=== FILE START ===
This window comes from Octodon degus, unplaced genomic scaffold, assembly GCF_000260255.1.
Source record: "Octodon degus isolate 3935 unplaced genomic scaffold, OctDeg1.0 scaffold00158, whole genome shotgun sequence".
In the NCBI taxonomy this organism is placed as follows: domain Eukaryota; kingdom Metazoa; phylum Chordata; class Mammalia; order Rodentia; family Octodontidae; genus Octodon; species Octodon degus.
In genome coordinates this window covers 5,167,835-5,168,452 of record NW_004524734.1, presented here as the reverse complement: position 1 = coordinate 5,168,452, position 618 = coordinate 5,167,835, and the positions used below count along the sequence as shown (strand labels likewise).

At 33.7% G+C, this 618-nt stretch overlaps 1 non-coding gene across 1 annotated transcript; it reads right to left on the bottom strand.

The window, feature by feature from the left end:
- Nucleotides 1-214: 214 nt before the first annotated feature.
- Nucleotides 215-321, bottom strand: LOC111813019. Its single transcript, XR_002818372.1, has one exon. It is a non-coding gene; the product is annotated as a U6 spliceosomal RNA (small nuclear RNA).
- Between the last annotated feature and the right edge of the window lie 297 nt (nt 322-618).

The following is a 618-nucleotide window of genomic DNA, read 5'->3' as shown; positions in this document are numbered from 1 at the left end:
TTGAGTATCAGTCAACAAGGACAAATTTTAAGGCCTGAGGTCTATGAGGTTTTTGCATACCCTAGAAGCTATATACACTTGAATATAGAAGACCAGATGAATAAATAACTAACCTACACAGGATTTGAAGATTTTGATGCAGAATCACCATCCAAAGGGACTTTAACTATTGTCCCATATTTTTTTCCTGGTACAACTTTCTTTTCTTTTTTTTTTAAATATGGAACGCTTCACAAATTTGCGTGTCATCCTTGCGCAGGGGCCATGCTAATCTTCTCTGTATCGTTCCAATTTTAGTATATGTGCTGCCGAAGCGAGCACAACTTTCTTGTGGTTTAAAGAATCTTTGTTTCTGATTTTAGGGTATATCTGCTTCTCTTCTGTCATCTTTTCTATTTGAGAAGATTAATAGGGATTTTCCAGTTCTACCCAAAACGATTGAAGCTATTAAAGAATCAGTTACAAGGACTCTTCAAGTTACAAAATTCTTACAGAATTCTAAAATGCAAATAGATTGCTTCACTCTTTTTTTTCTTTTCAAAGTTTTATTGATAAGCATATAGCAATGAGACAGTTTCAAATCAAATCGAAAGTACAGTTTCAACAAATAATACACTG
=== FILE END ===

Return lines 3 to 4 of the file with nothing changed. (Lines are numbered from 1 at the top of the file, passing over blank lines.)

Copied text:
In the NCBI taxonomy this organism is placed as follows: domain Eukaryota; kingdom Metazoa; phylum Chordata; class Mammalia; order Rodentia; family Octodontidae; genus Octodon; species Octodon degus.
In genome coordinates this window covers 5,167,835-5,168,452 of record NW_004524734.1, presented here as the reverse complement: position 1 = coordinate 5,168,452, position 618 = coordinate 5,167,835, and the positions used below count along the sequence as shown (strand labels likewise).